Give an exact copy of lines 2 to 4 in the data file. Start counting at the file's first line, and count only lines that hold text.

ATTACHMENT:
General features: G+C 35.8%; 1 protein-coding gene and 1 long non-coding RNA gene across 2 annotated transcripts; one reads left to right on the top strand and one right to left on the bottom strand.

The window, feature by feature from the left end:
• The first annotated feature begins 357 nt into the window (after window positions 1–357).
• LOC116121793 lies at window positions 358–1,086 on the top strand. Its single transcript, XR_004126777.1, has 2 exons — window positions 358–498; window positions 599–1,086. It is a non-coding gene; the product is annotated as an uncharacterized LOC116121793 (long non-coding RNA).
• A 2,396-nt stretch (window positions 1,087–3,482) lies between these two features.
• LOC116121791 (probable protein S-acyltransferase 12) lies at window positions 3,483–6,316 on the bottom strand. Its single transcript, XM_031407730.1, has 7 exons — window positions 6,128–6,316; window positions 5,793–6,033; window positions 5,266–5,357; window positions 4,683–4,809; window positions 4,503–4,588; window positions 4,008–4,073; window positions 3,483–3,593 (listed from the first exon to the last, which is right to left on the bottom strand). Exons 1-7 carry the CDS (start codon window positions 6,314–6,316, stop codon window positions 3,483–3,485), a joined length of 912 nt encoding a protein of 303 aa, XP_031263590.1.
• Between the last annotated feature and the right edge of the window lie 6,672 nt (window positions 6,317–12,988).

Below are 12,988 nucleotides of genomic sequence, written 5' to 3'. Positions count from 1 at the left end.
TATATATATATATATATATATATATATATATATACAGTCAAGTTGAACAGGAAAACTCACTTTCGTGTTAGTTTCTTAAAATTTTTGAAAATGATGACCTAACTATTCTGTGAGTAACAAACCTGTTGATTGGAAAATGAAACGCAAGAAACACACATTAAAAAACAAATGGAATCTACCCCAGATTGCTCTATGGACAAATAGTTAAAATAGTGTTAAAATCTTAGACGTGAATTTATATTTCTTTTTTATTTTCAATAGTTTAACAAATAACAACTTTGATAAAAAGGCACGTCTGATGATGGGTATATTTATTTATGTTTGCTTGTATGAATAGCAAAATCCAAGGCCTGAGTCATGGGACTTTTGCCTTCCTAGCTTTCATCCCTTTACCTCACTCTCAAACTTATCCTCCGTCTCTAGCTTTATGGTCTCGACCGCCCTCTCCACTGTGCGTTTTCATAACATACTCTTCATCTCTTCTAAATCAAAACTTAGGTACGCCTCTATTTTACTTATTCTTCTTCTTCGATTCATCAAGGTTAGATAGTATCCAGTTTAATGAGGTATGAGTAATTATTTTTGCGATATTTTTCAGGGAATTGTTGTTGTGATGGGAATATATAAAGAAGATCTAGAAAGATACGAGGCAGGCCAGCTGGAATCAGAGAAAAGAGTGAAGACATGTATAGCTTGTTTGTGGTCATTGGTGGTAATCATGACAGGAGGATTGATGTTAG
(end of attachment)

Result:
The window, feature by feature from the left end:
• The first annotated feature begins 357 nt into the window (after window positions 1–357).
• LOC116121793 lies at window positions 358–1,086 on the top strand. Its single transcript, XR_004126777.1, has 2 exons — window positions 358–498; window positions 599–1,086. It is a non-coding gene; the product is annotated as an uncharacterized LOC116121793 (long non-coding RNA).